The village of Paciano, in Umbria, is not far from Lake Trasimeno. The medieval village is located on Mount Petrarvella, where in ancient times there was a temple consecrated to god Giano. Three doors can be accessed: Fiorentina, Perugina and Porta Rastrella. The village dates back to the fourteenth century), a period when it was given in the feud of Charles IV to William of Beaufort and subsequently incorporated into the State of the Church (first half of the 16th century).
The old Paciano castle was first mentioned in a diploma by Berengario I, Marquis of Friuli and Emperor, issued in Rome in 917, with which the Paciano and Panicale courts were donated to the marquis of Bourbon Uguccione. The origin of the name, according to some historians, can be attributed to Giano, "Pace di Giano" and to the same Roman goddess may refer to the translation from "Passus Iani", that is, "Passage to the Temple of Giano", whose remains are still visible 'an ancient road connecting Chiusi to Trasimeno, the current road of Ceraseto.
In 1182 Federico Barbarossa confirmed the possession of the estate at Campoleone's badge. In 1258 it is referred to as "Villa Pacani". In 1260 it was again called Castrum Pacani and in 1282 instead as Castrum Novum. From 1443 to 1444, the country must suffer the ruins of Ciarpellone, the former Lieutenant of Piccinino, who after destroying Piegaro is installed as master in Paciano until Perugia redeems him. In "Annali Decemvirali", Paciano is quoted as a beneficiary from 1461 to 1473 of contributions for the restoration of the castle walls and the construction of the tower. In 1489 the Baglioni took over the rule of Perugia and the Oddi with their followers were driven out of the city. They devastated the territory and after attempting to enter Panicale, they came to Paciano and entered there for the betrayal of a Pacianese. The Baglioni went with an army to Paciano to resuscitate him in Perugia. The peacekeepers made known that they were willing to give it to the city and to the Church only after the Pope's decision. The papal legacy thus recovered Paciano in Perugia and the Church and the Oddi with their followers had to promise to live outside the territory of Perugia .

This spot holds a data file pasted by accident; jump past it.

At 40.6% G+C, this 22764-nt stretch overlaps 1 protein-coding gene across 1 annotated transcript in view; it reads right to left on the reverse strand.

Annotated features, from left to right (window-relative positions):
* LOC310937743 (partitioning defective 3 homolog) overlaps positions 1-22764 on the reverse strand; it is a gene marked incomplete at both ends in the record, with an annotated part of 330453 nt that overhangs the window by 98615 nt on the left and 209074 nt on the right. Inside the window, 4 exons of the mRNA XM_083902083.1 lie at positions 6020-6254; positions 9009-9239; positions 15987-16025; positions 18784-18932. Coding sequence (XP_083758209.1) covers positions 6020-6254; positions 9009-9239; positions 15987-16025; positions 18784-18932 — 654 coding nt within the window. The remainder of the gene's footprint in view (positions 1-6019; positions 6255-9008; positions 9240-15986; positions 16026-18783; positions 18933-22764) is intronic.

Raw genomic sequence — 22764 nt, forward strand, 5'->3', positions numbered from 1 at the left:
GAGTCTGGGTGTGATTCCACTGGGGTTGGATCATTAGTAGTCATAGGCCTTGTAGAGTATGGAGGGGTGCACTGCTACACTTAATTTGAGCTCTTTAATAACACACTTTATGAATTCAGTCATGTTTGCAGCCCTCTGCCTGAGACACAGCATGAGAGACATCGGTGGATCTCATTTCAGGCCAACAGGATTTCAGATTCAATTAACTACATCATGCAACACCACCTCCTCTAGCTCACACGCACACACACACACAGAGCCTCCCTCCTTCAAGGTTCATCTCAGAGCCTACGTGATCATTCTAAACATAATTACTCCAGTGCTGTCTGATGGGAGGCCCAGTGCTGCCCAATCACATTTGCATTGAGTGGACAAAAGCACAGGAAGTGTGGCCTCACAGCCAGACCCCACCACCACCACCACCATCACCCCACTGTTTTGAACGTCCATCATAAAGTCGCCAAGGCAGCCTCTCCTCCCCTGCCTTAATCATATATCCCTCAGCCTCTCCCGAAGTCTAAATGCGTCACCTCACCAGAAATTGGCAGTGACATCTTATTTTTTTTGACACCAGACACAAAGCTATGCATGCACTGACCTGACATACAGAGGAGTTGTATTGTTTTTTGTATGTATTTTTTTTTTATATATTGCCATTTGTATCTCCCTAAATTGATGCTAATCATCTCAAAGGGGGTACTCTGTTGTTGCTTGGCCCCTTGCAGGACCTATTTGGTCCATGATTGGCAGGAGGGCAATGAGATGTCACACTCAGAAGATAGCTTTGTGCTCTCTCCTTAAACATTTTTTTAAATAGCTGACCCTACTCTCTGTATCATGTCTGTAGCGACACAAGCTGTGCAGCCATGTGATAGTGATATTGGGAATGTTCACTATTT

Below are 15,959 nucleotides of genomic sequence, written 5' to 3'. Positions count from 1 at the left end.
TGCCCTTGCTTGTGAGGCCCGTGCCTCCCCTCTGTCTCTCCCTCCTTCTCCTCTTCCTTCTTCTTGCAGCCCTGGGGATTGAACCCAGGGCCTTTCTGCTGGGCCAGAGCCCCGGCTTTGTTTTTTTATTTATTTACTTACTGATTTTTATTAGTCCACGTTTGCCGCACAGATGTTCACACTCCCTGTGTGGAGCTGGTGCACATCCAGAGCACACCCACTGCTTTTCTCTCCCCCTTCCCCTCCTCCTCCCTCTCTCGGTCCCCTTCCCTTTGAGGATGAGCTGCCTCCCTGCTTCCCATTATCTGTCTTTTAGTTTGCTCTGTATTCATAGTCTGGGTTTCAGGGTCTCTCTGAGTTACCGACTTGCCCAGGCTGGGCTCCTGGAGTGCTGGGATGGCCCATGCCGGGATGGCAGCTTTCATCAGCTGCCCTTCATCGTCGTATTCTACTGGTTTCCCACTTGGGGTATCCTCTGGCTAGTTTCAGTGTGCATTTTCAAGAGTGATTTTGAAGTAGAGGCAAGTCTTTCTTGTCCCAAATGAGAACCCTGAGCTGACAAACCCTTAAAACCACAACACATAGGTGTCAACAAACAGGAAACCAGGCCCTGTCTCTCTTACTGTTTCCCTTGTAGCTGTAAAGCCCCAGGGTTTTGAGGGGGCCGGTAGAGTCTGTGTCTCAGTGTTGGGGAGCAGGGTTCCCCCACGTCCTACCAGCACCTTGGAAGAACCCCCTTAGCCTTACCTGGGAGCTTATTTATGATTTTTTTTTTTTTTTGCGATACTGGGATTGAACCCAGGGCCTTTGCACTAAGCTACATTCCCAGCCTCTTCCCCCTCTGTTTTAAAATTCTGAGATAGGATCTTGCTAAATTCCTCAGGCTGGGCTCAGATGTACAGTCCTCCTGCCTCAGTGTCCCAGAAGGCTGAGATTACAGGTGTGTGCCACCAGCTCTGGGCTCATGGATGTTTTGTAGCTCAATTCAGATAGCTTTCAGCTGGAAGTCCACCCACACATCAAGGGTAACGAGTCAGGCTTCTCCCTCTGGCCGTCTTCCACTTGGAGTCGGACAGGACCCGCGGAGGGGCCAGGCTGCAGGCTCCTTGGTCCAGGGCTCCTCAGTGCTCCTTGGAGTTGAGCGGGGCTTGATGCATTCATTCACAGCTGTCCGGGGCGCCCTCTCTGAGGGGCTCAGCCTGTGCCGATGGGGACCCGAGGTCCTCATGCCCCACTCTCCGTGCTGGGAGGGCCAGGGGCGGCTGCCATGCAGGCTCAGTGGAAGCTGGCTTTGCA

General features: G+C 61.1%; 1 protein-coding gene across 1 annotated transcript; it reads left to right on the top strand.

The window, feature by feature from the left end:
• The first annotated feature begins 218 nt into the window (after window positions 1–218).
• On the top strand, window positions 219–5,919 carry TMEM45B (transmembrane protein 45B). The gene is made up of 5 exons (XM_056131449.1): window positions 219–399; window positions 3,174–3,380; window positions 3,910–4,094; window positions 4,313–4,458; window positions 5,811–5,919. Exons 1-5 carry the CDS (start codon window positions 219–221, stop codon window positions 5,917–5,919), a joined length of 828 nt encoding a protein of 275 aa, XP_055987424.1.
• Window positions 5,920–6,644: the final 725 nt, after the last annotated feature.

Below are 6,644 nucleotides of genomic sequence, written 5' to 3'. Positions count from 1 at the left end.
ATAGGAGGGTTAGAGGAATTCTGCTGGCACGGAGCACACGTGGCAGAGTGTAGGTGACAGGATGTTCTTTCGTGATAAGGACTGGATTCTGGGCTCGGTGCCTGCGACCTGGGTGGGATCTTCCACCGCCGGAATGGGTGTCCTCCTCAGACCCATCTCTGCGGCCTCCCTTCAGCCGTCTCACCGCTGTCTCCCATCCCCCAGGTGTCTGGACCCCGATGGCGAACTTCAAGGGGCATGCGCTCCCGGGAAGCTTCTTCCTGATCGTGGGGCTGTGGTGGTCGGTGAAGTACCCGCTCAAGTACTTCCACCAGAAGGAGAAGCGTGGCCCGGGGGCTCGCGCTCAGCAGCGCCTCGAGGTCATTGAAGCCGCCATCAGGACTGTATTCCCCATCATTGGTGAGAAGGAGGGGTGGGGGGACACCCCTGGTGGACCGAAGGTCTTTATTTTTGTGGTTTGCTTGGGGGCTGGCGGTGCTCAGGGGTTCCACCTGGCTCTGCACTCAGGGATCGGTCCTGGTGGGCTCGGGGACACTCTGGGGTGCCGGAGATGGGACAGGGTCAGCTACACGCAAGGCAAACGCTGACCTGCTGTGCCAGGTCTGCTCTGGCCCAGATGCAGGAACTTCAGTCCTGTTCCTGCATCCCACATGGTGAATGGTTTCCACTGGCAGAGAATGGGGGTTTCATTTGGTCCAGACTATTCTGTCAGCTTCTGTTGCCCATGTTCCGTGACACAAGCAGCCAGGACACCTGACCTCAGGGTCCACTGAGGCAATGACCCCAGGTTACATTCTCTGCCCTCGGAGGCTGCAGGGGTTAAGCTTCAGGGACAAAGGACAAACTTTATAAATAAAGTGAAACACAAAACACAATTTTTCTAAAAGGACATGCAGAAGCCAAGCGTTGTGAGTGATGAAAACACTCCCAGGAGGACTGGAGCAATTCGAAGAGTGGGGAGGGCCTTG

In 1509, for the faithfulness shown to the Church, the Pope exempted all the inhabitants of Paciano Vecchio and its territory from payment of any tribute. In 1672 Pope Clement X acknowledged and declared Paciano Old County. On 12 February 1798 Paciano abandoned the Pontifical State and passed under the rule of the Roman Republic. With the French invasion in 1798, in Paciano on February 13, the tree of freedom was raised and on 17 March the Guardia Civica was established, under the direction of Giacinto Venturelli, already a commissar. On the 28th of April in Paciano, a "Catholic" army of about two hundred men came to Paciano, coming from Magione, who lowered the tree of freedom and installed the Crucifix in its place. In December of the same year the tree of freedom was raised. On October 1, 1799, Republican Deputment was dissolved and the Pontifical Government was rebuilt. In 1809, with the Napoleonic campaign, the Pontifical Government again fell. In 1860, the Royal Commissioner, based in Castiglione del Lago, sent a mandate to the municipality of Paciano to build the Paciano-Collelungo road. This road had long waited for Paciano's people. In the same year, with the passing of the army of Vittorio Emanuele II, Paciano also, with a referendum, chooses to pass under the Kingdom of Italy. From this moment Paciano ceases to have its own "personal" story and is involved in national events.
The village has the typical medieval shape, perfectly preserved. The main street leads from Porta Perugina and ends at Porta Fiorentina. The old town is crossed by 3 parallel routes: Via Sensini, via Danzetta, Via Rossini. Of course, there is a visit to the Palazzo Comunale, the Torre d'Orlando and the Church of San Giuseppe, in which there is a Madonna della Misericordia, painted by the late 15th century by Fiorenzo di Lorenzo. At the Brotherhood of the Holy Sacrament you can admire two wooden tables of the fifteenth century and a fresco by Francesco di Castel della Pieve, a painter considered master of Perugino. In the ancient seat of the Brotherhood there is also the San Giuseppe Collection, with art objects from the Etruscan age until the beginning of the 17th century. Lastly, the Museo TrasiMemo, or the Bank of Memory of the Trasimeno, is worth mentioning.